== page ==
Not everyone will go on to live independently. Here are some tips for gaining some independence if you don’t live independently.
If you live with family
- As teenagers turn in to young adults, some parents find it difficult to let go and let their children have the independence they want
- Talk about ways you can be independent while living under the same roof. This could be cooking your own meals, doing your own laundry and doing your share of the housework
- Show your family you can manage your epilepsy by taking your meds regularly/ avoiding your triggers
- Being independent can also mean contributing financially. It’s reasonable for the people you live with to expect you to pay a share of the bills. Find out more about money and benefits
- Agree how you’ll keep in touch with family when you’re out and about
- Gaining independence is a journey. Start with small things. If you family see that you are managing the small things well, they may be more relaxed about the bigger things you want to do
If you live in a care setting or supported living
- There are different types of accommodation and support available. This can help you to find a level of independence that works for you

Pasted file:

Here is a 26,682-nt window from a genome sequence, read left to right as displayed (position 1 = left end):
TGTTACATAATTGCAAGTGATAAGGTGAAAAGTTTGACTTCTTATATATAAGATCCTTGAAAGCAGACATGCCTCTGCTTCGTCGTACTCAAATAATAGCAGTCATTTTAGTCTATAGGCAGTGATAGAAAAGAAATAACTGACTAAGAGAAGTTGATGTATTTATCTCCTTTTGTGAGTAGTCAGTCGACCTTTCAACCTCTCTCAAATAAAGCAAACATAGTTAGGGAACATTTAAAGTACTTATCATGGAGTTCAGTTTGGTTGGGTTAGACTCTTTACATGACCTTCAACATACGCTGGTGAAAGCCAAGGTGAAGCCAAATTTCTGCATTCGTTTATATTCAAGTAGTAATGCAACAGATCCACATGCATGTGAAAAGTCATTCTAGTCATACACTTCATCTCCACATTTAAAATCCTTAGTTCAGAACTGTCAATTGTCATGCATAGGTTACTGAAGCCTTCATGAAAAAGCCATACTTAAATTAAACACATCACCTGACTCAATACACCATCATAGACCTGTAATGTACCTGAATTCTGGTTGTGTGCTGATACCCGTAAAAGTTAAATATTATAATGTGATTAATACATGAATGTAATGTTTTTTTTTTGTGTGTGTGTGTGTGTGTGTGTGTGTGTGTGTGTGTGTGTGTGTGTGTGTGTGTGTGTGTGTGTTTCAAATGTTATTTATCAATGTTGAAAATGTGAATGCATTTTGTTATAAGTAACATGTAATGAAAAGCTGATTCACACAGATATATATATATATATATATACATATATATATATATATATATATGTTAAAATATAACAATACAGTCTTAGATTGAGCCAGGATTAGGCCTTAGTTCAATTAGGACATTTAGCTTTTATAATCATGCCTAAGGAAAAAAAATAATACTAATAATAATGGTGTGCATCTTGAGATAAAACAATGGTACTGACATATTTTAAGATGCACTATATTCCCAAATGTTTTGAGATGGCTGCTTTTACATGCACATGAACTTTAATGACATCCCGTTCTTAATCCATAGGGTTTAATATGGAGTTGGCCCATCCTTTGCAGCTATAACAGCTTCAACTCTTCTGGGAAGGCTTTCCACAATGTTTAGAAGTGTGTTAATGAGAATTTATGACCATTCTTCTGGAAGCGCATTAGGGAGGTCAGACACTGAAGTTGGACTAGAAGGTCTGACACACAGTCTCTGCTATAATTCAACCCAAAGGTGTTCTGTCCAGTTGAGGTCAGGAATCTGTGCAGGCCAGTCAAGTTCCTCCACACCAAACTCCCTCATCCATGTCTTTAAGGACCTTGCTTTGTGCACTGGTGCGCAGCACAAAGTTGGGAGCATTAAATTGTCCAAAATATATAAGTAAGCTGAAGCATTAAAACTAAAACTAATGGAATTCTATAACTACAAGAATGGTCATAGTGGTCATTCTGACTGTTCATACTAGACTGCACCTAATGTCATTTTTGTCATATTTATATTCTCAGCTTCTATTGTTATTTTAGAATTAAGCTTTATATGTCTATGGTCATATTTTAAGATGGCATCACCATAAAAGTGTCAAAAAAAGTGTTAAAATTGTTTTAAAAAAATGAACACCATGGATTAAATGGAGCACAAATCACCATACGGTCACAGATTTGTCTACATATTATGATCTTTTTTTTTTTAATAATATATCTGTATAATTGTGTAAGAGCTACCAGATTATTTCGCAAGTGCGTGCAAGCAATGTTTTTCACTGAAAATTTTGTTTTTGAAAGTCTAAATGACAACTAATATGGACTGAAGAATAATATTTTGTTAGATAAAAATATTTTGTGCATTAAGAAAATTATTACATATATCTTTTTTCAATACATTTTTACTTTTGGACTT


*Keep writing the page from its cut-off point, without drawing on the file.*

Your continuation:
- Care and supported living providers will work with you to create a care or support plan. Each provider may have different names or use other ways to describe the plan
- The plan should include how they will help you to be as independent as possible
- You get a say in balancing risk with having good quality of life
- If you find it difficult to say what you want, you could get help from an advocate to help you express your wishes. Search for advocacy services in your area on the internet or ask your care provider to get in touch with one for you
If you live independently or would like to, there’s a page with more info on living independently.
If you can’t live independently due to your epilepsy, could supported housing be an option for you? Supported living or supported housing is where support is provided alongside accommodation. The accommodation could be a shared house or your own flat. There are housing associations and charities that provide supported housing for different types of support needs.
Contact the housing service at your local council to find out what’s available in your area and if you would qualify.
Think of something you want to do to be more independent. Break it down into small steps. Make an action plan of how you’re going to achieve each step.
“I want to have more choice about the food we eat at home and cook more.”
- I’m going to talk to mum and step-dad about this
- Suggest I help with the food shopping every other week
- Look online for recipes that use a microwave and oven rather than the hob and pans so they are safer
- Agree with parents at the start of the week which nights I’m going to cook
- Send them a message if something happens during the day (have a seizure, don’t feel well or decide to go to a friend’s house) so they know the plans have changed